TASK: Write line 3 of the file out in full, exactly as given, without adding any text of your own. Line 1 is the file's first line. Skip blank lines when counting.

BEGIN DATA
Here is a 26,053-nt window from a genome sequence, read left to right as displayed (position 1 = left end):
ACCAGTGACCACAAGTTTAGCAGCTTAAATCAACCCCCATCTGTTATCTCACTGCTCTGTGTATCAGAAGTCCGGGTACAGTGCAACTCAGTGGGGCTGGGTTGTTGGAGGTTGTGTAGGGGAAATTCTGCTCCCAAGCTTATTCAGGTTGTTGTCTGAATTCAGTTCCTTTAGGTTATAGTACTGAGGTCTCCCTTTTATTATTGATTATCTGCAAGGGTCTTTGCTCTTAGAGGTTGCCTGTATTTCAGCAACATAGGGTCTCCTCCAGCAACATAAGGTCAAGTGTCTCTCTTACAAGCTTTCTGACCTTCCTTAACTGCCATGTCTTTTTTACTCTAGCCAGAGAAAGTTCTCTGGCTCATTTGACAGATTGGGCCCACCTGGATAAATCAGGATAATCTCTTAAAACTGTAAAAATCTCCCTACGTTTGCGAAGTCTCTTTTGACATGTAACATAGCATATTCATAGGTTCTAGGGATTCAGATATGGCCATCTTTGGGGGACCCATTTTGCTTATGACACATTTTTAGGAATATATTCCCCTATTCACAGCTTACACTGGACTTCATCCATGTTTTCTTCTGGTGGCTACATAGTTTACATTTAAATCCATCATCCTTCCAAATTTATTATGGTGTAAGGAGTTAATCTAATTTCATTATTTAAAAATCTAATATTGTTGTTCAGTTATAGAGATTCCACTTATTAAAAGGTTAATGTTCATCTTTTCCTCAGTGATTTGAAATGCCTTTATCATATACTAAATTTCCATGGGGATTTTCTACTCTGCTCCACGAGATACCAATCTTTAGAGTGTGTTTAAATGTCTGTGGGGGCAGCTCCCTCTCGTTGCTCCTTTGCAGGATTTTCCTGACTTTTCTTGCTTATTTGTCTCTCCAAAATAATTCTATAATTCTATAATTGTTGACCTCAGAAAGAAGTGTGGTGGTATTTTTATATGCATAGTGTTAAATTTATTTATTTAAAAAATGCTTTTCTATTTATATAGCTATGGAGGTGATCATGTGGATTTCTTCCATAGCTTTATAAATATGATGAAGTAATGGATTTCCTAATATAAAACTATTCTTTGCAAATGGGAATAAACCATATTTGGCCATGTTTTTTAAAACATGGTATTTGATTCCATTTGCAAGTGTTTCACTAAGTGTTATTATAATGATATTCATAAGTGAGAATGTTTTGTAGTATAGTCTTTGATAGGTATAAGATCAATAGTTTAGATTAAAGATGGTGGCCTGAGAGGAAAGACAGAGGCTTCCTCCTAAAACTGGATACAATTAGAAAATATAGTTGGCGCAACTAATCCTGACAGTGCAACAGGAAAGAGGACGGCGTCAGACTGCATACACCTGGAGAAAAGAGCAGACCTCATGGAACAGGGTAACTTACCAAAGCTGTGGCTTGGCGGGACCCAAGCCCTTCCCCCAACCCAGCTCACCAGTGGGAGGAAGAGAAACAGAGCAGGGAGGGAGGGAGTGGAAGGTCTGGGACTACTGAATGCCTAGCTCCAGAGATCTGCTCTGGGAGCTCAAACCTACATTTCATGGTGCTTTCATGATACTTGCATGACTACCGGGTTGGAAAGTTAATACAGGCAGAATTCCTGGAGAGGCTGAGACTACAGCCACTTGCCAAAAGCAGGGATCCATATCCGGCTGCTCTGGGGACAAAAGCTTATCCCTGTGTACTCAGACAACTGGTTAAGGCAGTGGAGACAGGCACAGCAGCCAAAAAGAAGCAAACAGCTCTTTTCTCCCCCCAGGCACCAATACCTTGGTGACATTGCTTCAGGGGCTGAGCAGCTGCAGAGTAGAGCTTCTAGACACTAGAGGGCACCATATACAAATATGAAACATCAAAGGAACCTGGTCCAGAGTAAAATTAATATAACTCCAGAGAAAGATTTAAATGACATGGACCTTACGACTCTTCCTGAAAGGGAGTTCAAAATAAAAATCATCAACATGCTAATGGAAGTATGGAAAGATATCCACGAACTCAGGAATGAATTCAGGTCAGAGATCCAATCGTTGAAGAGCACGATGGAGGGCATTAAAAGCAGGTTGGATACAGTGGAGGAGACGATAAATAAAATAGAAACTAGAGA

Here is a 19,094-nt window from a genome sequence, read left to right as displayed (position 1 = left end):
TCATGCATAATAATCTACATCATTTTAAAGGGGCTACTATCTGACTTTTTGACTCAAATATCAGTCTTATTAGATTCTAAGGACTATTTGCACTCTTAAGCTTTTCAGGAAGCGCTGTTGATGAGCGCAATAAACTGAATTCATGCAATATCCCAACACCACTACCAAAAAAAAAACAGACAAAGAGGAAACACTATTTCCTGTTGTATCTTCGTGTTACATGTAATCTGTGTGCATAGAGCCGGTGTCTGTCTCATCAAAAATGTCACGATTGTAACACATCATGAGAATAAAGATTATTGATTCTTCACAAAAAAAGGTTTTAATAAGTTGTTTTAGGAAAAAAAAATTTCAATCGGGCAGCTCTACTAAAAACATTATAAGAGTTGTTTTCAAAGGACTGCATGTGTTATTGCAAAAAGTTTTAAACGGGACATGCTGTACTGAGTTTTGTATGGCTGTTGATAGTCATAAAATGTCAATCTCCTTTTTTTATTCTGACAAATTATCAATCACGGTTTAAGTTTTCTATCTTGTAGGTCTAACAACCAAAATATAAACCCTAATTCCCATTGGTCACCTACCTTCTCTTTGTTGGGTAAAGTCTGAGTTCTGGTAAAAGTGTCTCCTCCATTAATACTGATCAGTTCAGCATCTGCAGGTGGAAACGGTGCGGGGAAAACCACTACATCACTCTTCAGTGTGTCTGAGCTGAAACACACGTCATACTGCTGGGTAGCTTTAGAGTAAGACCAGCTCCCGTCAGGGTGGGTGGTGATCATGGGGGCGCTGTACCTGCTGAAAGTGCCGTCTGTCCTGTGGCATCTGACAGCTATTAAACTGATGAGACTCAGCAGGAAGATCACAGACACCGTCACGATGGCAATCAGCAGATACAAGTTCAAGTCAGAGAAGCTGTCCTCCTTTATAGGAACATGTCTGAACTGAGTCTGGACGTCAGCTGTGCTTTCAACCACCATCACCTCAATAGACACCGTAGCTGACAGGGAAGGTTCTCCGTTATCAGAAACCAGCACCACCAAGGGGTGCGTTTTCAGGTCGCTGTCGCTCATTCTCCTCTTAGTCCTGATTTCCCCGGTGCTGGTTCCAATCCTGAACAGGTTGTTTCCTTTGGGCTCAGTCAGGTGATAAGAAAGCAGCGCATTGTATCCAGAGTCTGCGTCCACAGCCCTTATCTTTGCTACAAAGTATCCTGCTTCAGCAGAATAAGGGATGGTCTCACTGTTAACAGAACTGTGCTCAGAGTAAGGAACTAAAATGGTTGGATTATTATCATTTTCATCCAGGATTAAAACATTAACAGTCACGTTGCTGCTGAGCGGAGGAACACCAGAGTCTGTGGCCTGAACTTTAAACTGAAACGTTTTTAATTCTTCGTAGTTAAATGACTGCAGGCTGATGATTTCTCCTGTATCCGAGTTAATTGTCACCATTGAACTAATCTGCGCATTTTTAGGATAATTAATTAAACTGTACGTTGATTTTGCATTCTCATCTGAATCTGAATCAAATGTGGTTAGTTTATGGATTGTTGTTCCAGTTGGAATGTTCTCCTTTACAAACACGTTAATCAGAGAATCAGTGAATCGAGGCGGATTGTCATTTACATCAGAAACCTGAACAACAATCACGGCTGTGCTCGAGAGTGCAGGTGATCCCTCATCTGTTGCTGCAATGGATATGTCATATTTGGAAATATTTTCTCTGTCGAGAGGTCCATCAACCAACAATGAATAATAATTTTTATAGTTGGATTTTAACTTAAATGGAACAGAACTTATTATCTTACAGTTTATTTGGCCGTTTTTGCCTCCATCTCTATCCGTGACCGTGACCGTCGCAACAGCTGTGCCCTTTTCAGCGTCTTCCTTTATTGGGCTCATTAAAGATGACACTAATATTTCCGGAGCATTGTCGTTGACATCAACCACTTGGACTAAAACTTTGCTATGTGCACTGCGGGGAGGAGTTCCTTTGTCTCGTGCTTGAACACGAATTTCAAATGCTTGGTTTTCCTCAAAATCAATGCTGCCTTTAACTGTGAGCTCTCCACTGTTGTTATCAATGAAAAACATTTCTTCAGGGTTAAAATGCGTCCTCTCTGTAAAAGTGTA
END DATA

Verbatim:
Here is a 19,094-nt window from a genome sequence, read left to right as displayed (position 1 = left end):